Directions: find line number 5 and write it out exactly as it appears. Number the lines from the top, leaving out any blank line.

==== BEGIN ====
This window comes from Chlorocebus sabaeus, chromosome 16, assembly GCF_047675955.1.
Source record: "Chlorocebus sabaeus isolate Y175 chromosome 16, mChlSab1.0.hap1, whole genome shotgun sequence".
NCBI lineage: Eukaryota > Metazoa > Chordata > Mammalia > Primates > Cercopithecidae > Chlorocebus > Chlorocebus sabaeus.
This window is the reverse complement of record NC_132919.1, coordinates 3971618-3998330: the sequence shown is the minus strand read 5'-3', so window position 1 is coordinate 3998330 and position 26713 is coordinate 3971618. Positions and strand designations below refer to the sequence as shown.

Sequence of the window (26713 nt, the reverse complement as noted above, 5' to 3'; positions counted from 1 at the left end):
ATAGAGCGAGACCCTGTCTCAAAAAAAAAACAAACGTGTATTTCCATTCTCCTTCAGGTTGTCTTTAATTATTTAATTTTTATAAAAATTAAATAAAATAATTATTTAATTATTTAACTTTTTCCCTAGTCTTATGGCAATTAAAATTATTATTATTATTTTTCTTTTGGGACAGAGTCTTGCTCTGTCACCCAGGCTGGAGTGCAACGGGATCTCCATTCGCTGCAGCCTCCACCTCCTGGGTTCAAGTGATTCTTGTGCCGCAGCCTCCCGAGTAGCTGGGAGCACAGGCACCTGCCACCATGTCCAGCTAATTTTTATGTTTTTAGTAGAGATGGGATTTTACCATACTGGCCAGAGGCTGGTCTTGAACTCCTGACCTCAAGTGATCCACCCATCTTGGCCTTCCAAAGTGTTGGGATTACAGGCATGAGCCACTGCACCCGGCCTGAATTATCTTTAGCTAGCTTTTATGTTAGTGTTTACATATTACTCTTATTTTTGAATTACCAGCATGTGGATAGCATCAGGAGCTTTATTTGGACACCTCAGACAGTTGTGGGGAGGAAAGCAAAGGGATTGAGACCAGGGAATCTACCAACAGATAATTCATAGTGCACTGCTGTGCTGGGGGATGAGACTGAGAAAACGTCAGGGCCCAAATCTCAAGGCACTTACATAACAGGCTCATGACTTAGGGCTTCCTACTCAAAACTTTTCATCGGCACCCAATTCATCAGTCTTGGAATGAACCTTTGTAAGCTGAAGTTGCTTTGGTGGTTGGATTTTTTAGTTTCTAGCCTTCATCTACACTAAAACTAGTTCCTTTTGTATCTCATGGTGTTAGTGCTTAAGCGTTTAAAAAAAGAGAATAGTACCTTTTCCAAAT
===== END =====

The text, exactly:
Sequence of the window (26713 nt, the reverse complement as noted above, 5' to 3'; positions counted from 1 at the left end):